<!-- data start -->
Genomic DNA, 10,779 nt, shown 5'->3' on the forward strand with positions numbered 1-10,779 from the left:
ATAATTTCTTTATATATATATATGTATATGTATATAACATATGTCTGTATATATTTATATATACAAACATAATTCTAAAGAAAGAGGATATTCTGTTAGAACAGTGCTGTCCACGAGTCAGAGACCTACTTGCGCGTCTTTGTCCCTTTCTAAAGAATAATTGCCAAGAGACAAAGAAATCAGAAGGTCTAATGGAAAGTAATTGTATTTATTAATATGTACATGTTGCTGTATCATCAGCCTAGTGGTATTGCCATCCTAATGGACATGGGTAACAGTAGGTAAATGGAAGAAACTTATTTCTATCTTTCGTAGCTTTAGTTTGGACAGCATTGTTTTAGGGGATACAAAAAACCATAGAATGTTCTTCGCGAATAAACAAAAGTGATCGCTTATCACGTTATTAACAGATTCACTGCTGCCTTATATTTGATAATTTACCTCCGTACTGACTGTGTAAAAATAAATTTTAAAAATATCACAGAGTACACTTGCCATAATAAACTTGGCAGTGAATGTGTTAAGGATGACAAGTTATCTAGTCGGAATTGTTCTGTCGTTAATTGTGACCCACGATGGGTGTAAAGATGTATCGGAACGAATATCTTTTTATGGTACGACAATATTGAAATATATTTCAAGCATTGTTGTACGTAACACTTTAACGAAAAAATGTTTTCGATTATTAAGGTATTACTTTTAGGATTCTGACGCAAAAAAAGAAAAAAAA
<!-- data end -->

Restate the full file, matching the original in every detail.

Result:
Genomic DNA, 10,779 nt, shown 5'->3' on the forward strand with positions numbered 1-10,779 from the left:
ATAATTTCTTTATATATATATATGTATATGTATATAACATATGTCTGTATATATTTATATATACAAACATAATTCTAAAGAAAGAGGATATTCTGTTAGAACAGTGCTGTCCACGAGTCAGAGACCTACTTGCGCGTCTTTGTCCCTTTCTAAAGAATAATTGCCAAGAGACAAAGAAATCAGAAGGTCTAATGGAAAGTAATTGTATTTATTAATATGTACATGTTGCTGTATCATCAGCCTAGTGGTATTGCCATCCTAATGGACATGGGTAACAGTAGGTAAATGGAAGAAACTTATTTCTATCTTTCGTAGCTTTAGTTTGGACAGCATTGTTTTAGGGGATACAAAAAACCATAGAATGTTCTTCGCGAATAAACAAAAGTGATCGCTTATCACGTTATTAACAGATTCACTGCTGCCTTATATTTGATAATTTACCTCCGTACTGACTGTGTAAAAATAAATTTTAAAAATATCACAGAGTACACTTGCCATAATAAACTTGGCAGTGAATGTGTTAAGGATGACAAGTTATCTAGTCGGAATTGTTCTGTCGTTAATTGTGACCCACGATGGGTGTAAAGATGTATCGGAACGAATATCTTTTTATGGTACGACAATATTGAAATATATTTCAAGCATTGTTGTACGTAACACTTTAACGAAAAAATGTTTTCGATTATTAAGGTATTACTTTTAGGATTCTGACGCAAAAAAAGAAAAAAAA